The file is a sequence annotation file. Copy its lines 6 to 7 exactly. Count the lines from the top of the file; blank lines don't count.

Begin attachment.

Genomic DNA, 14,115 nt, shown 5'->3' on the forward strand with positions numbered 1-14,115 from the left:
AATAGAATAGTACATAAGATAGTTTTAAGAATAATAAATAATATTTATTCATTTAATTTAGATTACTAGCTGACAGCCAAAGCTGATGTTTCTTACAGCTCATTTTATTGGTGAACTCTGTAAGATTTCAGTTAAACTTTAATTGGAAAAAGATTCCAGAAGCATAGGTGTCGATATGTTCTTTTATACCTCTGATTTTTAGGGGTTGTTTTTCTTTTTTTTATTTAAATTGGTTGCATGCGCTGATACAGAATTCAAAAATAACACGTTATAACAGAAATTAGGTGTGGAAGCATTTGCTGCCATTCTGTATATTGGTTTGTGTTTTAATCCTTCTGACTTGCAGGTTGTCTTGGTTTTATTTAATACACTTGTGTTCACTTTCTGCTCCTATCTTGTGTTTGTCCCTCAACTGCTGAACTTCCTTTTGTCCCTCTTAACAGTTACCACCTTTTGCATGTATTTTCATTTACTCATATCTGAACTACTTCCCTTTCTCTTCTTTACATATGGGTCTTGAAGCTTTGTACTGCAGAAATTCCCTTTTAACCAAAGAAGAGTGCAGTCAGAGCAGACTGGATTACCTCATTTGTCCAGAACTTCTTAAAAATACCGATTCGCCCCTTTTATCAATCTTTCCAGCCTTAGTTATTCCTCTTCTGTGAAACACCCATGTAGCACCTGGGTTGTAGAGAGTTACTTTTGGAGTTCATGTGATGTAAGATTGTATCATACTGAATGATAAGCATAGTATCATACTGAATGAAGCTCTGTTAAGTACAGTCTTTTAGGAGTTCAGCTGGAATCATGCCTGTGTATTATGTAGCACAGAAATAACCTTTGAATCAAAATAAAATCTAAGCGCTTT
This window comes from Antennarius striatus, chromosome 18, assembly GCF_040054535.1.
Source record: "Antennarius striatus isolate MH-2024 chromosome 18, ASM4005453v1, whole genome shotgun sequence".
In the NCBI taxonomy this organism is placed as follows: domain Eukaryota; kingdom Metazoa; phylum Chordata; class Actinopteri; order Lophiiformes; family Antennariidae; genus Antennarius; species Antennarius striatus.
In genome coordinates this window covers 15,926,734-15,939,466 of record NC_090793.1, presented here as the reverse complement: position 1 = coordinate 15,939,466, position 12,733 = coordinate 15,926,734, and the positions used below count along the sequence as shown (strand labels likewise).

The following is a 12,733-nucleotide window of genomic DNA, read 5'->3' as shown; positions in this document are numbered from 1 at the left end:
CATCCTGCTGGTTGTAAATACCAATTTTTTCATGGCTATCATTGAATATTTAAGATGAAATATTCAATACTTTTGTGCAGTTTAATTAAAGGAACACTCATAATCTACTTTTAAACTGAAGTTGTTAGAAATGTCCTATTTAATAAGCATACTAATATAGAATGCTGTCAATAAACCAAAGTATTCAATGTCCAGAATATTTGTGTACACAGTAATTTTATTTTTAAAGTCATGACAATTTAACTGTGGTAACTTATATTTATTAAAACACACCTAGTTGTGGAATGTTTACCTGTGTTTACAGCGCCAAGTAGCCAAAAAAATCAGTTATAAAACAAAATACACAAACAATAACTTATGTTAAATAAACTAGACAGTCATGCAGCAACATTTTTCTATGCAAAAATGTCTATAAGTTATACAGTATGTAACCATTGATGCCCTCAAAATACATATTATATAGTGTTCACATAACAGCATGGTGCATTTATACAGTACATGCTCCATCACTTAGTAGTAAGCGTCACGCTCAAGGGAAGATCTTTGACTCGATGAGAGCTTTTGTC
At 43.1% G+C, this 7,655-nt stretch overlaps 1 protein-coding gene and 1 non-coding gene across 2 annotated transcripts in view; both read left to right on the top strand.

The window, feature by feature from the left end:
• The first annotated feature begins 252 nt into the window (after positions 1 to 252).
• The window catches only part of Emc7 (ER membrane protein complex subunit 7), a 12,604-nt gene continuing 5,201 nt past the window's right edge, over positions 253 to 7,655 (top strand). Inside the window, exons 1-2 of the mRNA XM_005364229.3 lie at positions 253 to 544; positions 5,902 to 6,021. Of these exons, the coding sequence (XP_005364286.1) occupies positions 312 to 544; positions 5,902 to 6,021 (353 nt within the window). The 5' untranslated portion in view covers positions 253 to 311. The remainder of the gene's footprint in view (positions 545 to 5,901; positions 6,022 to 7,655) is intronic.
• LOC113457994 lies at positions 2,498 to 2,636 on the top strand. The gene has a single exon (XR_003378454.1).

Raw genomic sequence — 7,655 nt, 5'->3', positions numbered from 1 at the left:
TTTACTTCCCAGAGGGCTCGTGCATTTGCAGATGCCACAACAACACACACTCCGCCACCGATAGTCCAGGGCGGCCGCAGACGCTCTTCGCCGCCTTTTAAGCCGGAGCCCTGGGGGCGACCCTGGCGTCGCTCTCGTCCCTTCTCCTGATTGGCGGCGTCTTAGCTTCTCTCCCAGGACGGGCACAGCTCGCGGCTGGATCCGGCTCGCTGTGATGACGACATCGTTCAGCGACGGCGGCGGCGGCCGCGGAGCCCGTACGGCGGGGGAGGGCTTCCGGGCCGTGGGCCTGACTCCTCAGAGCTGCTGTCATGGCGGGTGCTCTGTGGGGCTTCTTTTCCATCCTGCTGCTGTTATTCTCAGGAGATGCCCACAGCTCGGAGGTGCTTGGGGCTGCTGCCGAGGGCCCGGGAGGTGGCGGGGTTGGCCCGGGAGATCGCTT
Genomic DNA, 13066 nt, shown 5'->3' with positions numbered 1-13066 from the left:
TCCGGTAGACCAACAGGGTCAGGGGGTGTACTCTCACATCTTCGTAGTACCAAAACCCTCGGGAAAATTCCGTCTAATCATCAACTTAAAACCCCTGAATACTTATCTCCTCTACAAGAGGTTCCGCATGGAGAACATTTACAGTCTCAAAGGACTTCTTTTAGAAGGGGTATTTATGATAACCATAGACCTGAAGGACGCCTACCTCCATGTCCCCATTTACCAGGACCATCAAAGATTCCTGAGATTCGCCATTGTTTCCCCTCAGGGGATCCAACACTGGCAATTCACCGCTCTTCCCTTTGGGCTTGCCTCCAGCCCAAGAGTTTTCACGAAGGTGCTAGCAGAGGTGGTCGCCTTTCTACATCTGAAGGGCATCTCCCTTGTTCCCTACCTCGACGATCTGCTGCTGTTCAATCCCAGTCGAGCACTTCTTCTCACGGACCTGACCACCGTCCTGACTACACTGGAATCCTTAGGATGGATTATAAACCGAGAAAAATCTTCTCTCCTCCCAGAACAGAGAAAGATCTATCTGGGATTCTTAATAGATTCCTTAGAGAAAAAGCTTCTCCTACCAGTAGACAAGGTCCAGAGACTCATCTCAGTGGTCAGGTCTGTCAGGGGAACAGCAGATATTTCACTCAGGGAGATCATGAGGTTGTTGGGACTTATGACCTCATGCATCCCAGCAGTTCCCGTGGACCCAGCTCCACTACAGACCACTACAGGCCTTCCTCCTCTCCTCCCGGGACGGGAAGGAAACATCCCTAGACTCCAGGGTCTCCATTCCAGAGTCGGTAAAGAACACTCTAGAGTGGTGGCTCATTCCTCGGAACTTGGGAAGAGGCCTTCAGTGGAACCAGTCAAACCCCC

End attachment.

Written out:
In genome coordinates this window covers 15,926,734-15,939,466 of record NC_090793.1, presented here as the reverse complement: position 1 = coordinate 15,939,466, position 12,733 = coordinate 15,926,734, and the positions used below count along the sequence as shown (strand labels likewise).

The following is a 12,733-nucleotide window of genomic DNA, read 5'->3' as shown; positions in this document are numbered from 1 at the left end: